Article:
26

So I am building some Arduino code in eclipse, as described in Your Second Arduino Project, but every time I use an Arduino library, such as Serial, Eclipse underlines my function names, claiming they cannot be resolved. However, the code actually compiles, so I'm kind of at a loss as to why Eclipse thinks the functions are missing. If anyone has any idea on how to solve this problem it would be appreciated. Thanks beforehand.

EDIT: I should have been more specific, Eclipse underlines the METHODS inside the Arduino libraries. So if I use Serial.println("hello");, it underlines println() and claims it cannot be resolved. Then it compiles just fine and the method works when uploaded to the arduino board.

EDIT2: I found my error, turns out I was trying to use some C++ functions in a C file, and eclipse didn't like it; I renamed to .cpp and all the red disappeared ;) Thanks for your help!

5
  • Does it keep underlining them even after you compile?
    – Kiril
    May 11, 2012 at 15:25
  • Hmm, well that's unfortunate! I'm not sure what could be causing that.
    – Kiril
    May 11, 2012 at 15:29
  • Is the code compiling within eclipse, or externally? If it's compiling externally, it could just be a missing library definition within the IDE...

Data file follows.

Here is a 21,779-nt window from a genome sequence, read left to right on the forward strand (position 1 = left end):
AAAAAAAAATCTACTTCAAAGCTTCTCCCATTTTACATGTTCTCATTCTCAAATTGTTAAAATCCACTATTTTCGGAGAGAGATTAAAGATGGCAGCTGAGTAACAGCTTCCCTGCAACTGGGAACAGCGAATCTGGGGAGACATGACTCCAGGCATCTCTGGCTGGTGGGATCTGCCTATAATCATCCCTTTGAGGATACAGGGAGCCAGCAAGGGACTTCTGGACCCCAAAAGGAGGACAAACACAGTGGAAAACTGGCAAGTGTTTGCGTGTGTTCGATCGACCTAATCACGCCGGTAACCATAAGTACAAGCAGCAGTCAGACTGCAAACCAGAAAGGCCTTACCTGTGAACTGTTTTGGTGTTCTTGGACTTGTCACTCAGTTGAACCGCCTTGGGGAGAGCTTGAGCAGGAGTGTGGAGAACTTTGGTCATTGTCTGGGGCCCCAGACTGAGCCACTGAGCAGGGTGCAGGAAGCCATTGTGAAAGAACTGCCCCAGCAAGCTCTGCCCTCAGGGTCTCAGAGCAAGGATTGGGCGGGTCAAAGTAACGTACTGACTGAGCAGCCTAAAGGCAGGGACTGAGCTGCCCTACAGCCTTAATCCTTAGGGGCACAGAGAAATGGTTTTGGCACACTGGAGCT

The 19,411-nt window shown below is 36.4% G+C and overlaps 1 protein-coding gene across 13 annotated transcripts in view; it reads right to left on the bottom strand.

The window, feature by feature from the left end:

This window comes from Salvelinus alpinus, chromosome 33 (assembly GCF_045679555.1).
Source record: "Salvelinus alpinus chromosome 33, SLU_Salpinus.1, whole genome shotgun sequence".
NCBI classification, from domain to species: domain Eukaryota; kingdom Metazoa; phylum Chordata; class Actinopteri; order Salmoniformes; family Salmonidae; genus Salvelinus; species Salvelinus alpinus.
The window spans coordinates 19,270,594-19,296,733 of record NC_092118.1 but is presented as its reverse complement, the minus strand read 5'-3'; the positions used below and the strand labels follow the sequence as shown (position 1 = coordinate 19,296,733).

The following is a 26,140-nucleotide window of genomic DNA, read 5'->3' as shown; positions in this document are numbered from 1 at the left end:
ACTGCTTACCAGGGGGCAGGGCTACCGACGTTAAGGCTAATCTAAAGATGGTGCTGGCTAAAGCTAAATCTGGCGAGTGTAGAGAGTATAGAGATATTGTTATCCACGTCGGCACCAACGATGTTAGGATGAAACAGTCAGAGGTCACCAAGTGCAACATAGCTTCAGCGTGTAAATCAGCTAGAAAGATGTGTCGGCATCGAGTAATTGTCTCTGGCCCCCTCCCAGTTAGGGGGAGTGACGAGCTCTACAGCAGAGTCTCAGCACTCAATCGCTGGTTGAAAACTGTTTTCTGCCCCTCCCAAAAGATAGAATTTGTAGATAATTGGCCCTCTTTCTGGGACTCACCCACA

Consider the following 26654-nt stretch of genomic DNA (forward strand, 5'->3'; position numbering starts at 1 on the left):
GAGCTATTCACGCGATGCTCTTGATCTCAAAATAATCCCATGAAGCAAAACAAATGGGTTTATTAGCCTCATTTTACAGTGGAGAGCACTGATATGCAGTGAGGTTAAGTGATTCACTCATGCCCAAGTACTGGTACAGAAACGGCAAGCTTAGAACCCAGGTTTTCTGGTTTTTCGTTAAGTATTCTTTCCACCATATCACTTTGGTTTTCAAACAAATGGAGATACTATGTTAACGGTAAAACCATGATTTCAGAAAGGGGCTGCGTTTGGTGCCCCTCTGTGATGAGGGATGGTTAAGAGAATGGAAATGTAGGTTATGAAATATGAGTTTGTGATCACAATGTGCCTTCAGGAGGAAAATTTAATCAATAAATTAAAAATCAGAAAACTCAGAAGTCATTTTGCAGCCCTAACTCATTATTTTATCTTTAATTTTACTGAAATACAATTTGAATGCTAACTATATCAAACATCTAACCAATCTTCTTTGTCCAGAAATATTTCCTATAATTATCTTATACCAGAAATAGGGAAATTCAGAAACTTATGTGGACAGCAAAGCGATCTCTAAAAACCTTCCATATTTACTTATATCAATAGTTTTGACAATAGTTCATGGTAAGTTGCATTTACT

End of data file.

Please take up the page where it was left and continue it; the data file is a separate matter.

– atk
    May 11, 2012 at 15:30
  • It should be compiling in eclipse with the eclipse AVR plugin. That does mean it is using avr-gcc/avr-g++ though, if that's what you mean by "external".
    – SuperTron
    May 11, 2012 at 15:32
  • I had this problem and I just needed to re-index! This worked for me: stackoverflow.com/a/10554556/4561887 Mar 20, 2018 at 5:40

9 Answers 9

42

Eclipse may or may not be pulling the paths to index from your build setup, depending on the configuration. Most likely, it is not...it's building correctly because your build setup is just fine, and you can probably build by hand.

The CDT indexer (which is the engine for deciding where all those pretty underlines, as well as code completion, F3 declaration jumping, etc comes from) isn't smart enough in a lot of cases to parse out your Makefiles and know where to look for headers and source. You need to tell Eclipse that information manually.

Go to Project Properties -> C/C++ General -> Paths and Symbols.

The amount of work you need to put into this can vary greatly, depending on your environment. If this external library is the only thing giving you headaches, then you probably just need to add the paths for that library and reindex:

Right-click on the project and select Index -> Rebuild

7
  • @It took me 2 days to get this problem solved.Thanks to you.Although the path is specified already,I added it again manually and rebuilt the index.That did the job.Bugs like this are very frustrating,hope this gets solved in next avr eclipse plugin .
    – tez
    Sep 22, 2012 at 22:01
  • 4
    I could ve gone crazy solving this but you made it a 2 click solution Apr 11, 2013 at 20:26
  • 5
    Index -> Rebuild helps to me ;)
    – sfelber
    Sep 4, 2014 at 14:02
  • This saved my day. Thanks !
    – cristian
    Oct 27, 2015 at 9:30
  • 1
    @tez 2016: problem persists ;)
    – HAL9000
    May 12, 2016 at 21:17
9

For starters, what color is the underline? This makes a difference, as yellow means it's a warning, and red means it's an error (critical, will not build in most circumstances).